INTRODUCTION Agriculture is the science, art and/or practice of tilling the earth to produce crops and rearing animals. It can also refer to the preparation and marketing of the resulting products, but this is more in reference to Agribusiness or Agricultural Marketing.
INTRO CONTINUED Agriculture can be described as farming. Farmers produce, process, market and use food, fibers, and their byproducts by raising plant crops (fruits and vegetables) and animals (such as cows and pigs). This is where we get our foods and meats and dairy products. Its a partnership between man and the land in an effort to produce crops and livestock
ECONOMIC IMPORTANCELocal Contribution to Goss National Product (GNP)Regional Employment Food securityInternational Foreign exchange Trade liberalization
ECONOMIC IMPORTANCE CONTINUEDContribution to Gross National Product: The Gross National Product (GNP) is a measure of the current value of goods and services from all sectors of the national economy. Agriculture is a vital sector of the national economy and contributes to the GNP.
ECONOMIC IMPORTANCE CONTINUEDEmployment ratio of imported food to local produce: Theagricultural sector can provide employment for any people. There is a wide range of job 0pportunities, such as farming, agricultural education, marketing, engineering and farm management.
ECONOMIC IMPORTANCE CONTINUED Improved agricultural production improves the employment prospects of a region – if more food is grown locally then more jobs are created. Importing food from abroad reduces the number of local agricultural jobs.
ECONOMIC IMPORTANCE CONTINUED There is also concern about the quality of some of the food imported into the Caribbean. It is thought that some imported food may be responsible for an obesity problem within the population.
ECONOMIC IMPORTANCE CONTINUEDFood security: Food security means being self-sufficient in food. Most Caribbean countries are now boosting their local food production and reducing food imports.
ECONOMIC IMPORTANCE CONTINUEDIn the Caribbean, food security is affected by:• low agricultural productivity, resulting from inefficient use of water and other inputs.• a decline in earnings from traditional crops resulting from the loss of trade preferences
ECONOMIC IMPORTANCE CONTINUED•a dependency on imported food resulting from the inability to produce food locally at competitive prices• increased poverty in many countries because of a loss of agricultural jobs.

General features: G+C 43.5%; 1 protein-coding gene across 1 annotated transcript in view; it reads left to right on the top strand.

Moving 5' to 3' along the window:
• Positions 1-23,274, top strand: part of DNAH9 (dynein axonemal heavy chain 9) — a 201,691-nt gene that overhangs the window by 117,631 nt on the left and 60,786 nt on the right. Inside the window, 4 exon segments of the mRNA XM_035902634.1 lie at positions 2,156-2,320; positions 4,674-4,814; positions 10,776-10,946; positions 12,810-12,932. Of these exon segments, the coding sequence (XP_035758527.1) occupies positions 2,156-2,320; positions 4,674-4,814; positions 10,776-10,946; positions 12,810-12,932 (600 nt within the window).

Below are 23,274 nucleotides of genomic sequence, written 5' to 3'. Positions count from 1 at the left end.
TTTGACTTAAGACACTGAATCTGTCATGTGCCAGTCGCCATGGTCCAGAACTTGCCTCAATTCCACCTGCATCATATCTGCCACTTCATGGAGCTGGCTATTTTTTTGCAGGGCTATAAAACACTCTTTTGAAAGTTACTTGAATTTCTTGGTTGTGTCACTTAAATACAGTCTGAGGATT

ECONOMIC IMPORTANCE CONTINUEDFood security can be promoted by initiatives to improve food production and marketing, expand trade opportunities, increase income and improve nutrition.
ECONOMIC IMPORTANCE CONTINUEDForeign exchange earningsAgriculture is very important to the economies of all Caribbean countries, both regionally and internationally. When Caribbean agricultural goods and services are sold to other countries, foreign exchange is earned.
ECONOMIC IMPORTANCE CONTINUEDFor example, the export of bananas and coffee earns foreign currency. However, when foreign agricultural goods and services are imported, Caribbean currency is converted to foreign exchange; importing agricultural machinery from abroad is therefore a loss to the local community.
ECONOMIC IMPORTANCE CONTINUEDTrade liberalisation: Trade liberalization helps global competitiveness. A fair trade in goods and services develops through removing tariffs and non-tariff barriers. A tariff is a tax levied by a government on imports (or occasionally exports) for purposes of protection, support of the balance of payments, or the raising of revenue.
ECONOMIC IMPORTANCE CONTINUEDGlobal trade liberalization initiatives encourage greater efficiency in marketing and trade by restructuring trade policy regimes to reduce the level of protection from competition
ECONOMIC IMPORTANCE CONTINUEDTrade liberalization does not just depend on the removal of barriers and the negotiation of better access conditions. It requires rules which define the framework for each government in the formulation of their trade policies.